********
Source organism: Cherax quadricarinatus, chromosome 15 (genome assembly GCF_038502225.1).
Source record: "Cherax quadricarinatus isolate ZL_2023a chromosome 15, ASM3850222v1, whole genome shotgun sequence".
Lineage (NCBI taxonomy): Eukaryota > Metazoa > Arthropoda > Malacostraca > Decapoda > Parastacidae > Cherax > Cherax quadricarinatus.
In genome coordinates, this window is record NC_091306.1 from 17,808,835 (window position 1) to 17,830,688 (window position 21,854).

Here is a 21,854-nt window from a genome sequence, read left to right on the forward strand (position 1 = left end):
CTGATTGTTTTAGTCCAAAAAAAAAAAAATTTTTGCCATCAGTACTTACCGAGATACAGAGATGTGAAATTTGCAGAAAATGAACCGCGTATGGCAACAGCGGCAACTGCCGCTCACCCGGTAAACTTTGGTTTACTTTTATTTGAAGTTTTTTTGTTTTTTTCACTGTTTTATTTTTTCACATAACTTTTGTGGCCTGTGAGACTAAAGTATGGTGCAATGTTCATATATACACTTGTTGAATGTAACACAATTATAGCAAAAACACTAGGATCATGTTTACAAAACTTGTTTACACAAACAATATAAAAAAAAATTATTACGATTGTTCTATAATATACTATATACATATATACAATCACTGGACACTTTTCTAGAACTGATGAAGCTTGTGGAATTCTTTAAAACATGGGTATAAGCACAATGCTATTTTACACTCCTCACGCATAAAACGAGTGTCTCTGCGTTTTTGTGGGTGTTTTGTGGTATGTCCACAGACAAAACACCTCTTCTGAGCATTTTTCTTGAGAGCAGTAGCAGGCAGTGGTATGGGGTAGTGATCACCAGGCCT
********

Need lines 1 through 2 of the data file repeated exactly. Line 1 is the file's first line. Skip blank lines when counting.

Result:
Source organism: Cherax quadricarinatus, chromosome 15 (genome assembly GCF_038502225.1).
Source record: "Cherax quadricarinatus isolate ZL_2023a chromosome 15, ASM3850222v1, whole genome shotgun sequence".